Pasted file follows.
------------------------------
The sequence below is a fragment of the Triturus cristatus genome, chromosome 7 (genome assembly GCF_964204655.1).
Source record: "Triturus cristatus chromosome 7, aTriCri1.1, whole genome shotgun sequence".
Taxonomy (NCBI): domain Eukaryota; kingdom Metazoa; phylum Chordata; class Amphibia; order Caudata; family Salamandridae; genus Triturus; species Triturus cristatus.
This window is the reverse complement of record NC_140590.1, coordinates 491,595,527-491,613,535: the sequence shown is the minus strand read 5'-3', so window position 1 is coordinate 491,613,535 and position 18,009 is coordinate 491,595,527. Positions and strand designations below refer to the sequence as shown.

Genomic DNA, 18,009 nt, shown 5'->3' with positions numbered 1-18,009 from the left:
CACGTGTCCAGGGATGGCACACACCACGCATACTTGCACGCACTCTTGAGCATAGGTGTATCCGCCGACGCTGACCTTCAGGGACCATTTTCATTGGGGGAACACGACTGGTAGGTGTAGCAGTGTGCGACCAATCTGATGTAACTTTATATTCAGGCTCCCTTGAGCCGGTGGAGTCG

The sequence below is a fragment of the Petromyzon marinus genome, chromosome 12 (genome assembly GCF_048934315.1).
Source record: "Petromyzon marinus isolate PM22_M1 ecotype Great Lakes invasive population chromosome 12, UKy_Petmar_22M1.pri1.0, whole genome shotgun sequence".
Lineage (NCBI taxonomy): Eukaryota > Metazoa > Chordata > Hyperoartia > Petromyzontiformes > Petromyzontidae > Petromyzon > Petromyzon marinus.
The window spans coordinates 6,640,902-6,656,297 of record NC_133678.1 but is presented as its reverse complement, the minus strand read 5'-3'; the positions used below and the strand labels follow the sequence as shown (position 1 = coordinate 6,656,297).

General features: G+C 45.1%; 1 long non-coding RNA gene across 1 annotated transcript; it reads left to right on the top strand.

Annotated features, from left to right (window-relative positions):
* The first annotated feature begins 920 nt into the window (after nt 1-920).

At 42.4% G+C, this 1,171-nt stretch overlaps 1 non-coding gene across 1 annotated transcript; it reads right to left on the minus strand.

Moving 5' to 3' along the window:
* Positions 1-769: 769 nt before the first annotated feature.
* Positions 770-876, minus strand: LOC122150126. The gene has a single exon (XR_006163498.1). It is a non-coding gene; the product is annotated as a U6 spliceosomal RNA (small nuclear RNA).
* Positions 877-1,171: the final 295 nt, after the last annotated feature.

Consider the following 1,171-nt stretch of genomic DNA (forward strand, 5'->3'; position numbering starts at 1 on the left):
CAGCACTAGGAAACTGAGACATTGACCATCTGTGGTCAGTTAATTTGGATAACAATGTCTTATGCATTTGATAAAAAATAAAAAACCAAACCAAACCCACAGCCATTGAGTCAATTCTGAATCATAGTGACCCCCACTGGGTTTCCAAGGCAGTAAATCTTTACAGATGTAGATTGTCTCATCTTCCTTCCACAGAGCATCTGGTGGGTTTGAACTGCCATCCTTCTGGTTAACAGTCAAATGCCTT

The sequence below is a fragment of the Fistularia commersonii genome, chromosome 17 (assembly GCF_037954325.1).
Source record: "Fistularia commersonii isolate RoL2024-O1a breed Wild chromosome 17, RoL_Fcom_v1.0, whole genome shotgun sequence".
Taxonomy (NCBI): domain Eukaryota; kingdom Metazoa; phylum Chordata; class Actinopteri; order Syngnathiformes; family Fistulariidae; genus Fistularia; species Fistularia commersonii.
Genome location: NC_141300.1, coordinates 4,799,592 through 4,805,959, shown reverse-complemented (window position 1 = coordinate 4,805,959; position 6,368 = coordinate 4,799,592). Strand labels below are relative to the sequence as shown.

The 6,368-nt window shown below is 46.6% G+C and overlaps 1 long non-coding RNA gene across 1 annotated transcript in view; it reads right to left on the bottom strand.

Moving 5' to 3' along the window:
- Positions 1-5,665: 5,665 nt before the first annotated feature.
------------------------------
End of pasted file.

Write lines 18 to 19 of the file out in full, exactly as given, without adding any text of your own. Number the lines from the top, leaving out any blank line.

* Positions 877-1,171: the final 295 nt, after the last annotated feature.

Consider the following 1,171-nt stretch of genomic DNA (forward strand, 5'->3'; position numbering starts at 1 on the left):